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Estates Law News

By Jennifer Vrancic

June 2021

 

The Ontario Superior Court of Justice recently had cause to examine an interesting question: can a suicide note be admitted to probate as a holograph Will?

In McGrath v. Joy, 2020 ONSC 7454, the Court examined the tragic suicide of Joseph Joy (called “Jody”) and whether his suicide note could be a valid holograph Will.

Jody had been married for 3 years to his wife, Joanne. He had a step-son, Michael, from a previous marriage, and treated Michael’s son, Michael Jr., as a grandson. His friend, Steven, was his long time business partner, and Steven’s son, Dexter, was also a friend and shareholder in his business.

Jody had a substance abuse problem, and consumed large quantities of alcohol and smoked hash oil when he was not working.

Jody had created previous Wills in 2014 and 2016. The 2016 Will made provisions for Joanne, Michael, Michael Jr., and Dexter, and named Steven as Estate Trustee.

On the day of Jody’s death, there was affidavit evidence that he was drunk and likely otherwise impaired. During a FaceTime call with Joanne and a mutual friend, something happened which caused Jody to leave in a rage. That night, Joanne went to bed, where Jody was already asleep. When she woke around 5:00 a.m., Jody was not there. She found him hanging in the hallway.

Jody had left a suicide note. The note was described by the court as “a profanity laced diatribe against his spouse, Joanne.” It attempted to void Joanne’s benefits to any of Jody’s estate. The note directs greater benefits for Michael and Michael Jr. It does not mention Dexter at all. It directs Steven to make certain funeral arrangements among other things.

The case turned on the issue of testamentary capacity. As the Court said at paragraph 35:

Holograph wills play an important role in a testator documenting his or her intentions prior to death.  As long as they are hand-written by the testator and signed by him or her, they can be admitted to probate provided that capacity is not an issue.  But caution must be exercised when there are special circumstances.  Unlike a formal will prepared by a lawyer, notes and observations of the lawyer taking instructions, reading over the will and due execution do not take place.  Even a typed will signed by the testator and witnessed by two people can provide an opportunity for at least the witnesses to be examined as to their observations when the will was signed.  Again, even this modest level of scrutiny is not available for a holograph will.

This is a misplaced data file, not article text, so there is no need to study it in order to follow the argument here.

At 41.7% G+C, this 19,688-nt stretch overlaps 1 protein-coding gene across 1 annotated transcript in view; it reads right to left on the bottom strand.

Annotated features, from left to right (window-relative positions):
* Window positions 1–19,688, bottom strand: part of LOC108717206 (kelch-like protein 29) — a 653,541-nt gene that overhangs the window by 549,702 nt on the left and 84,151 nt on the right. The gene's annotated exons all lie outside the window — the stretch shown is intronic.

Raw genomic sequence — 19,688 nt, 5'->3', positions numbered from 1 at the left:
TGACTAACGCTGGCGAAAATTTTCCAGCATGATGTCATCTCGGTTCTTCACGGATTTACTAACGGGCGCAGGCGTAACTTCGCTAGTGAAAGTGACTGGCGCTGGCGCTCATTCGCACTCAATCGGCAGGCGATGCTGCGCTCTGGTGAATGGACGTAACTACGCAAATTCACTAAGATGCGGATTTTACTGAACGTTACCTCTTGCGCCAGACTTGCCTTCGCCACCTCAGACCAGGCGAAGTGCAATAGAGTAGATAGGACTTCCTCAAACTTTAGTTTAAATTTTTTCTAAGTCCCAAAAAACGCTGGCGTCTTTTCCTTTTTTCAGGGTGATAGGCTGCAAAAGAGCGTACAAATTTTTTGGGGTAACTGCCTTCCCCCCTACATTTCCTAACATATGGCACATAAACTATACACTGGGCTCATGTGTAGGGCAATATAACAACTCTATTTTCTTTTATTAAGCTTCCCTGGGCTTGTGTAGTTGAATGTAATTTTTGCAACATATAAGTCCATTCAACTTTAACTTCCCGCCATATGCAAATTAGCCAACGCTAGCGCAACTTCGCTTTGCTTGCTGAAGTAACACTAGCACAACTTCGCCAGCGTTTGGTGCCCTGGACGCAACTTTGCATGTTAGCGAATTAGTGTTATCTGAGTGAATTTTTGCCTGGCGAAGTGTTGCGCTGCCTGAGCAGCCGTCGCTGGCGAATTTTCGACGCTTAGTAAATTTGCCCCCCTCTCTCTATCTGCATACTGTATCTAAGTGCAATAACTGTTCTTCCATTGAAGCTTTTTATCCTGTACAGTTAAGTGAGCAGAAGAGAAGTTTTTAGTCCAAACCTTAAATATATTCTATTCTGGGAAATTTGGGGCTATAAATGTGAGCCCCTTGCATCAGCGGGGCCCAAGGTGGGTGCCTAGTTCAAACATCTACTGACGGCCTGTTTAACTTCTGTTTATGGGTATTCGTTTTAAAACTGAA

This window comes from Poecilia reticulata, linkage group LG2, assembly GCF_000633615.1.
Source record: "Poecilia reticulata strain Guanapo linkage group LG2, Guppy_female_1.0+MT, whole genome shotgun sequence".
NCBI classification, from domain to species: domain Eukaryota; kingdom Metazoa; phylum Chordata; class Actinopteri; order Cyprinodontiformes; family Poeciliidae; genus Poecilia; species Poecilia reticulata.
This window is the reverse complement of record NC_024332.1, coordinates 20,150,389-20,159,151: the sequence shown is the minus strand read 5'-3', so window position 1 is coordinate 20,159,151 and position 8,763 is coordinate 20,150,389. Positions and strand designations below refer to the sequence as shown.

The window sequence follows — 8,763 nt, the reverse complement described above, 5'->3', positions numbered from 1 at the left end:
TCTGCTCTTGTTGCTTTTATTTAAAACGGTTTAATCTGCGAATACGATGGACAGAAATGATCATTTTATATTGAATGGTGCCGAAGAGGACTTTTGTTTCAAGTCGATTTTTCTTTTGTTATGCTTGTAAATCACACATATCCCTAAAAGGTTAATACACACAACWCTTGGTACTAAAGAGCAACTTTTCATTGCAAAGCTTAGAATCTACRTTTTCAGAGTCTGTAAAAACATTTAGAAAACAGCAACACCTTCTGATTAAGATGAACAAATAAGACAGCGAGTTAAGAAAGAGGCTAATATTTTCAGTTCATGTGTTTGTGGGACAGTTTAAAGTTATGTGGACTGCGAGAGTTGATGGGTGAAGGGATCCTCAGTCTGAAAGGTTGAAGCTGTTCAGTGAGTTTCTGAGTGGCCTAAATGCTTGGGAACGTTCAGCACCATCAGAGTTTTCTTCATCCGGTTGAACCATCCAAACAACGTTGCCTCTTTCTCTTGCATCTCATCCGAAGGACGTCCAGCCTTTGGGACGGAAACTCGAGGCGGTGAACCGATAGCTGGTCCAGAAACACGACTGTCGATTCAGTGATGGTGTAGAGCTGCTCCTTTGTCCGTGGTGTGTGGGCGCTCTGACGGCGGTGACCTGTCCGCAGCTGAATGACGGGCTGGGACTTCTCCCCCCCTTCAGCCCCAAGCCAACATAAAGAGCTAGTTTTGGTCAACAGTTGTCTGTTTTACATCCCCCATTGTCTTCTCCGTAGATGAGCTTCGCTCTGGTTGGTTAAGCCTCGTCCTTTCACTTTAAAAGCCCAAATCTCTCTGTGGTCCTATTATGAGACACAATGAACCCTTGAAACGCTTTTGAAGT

The Court noted that a suicide note is the kind of special circumstance that requires close scrutiny. This is especially the case where the circumstances call into question the capacity of the testator.

Normally, upon proof that the Will was duly executed with the requisite formalities, it will generally be presumed that the testator had the necessary knowledge and capacity. However, where suspicious circumstances are present, the presumption is spent and the propounder of the will reassumes the legal burden of proving knowledge and approval. Where the suspicious circumstances relate to mental capacity, the propounder will also reassume the legal burden of establishing testamentary capacity.

The Court held that Michael, as the propounder of the suicide note, had the legal burden of establishing testamentary capacity.

The Court further held that Michael did not meet his evidentiary burden of proving on a balance of probabilities that the suicide note was a holograph Will. In reaching its decision, the Court considered the evidence of multiple affiants of Jody’s substance abuse, including evidence that he was drunk the day leading up to his suicide; the expert report was inconclusive as to incapacity but did not have the benefit of cross-examination evidence regarding substance abuse; the suicide note stated that “I am beyond my control”; the note was sloppy and nearly illegible; and the pure distain for Joanne in the note.

It is clear from the Court’s decision that a suicide note could be admitted to probate as a holograph Will; however, any such note and the surrounding circumstances will be carefully scrutinized by the courts.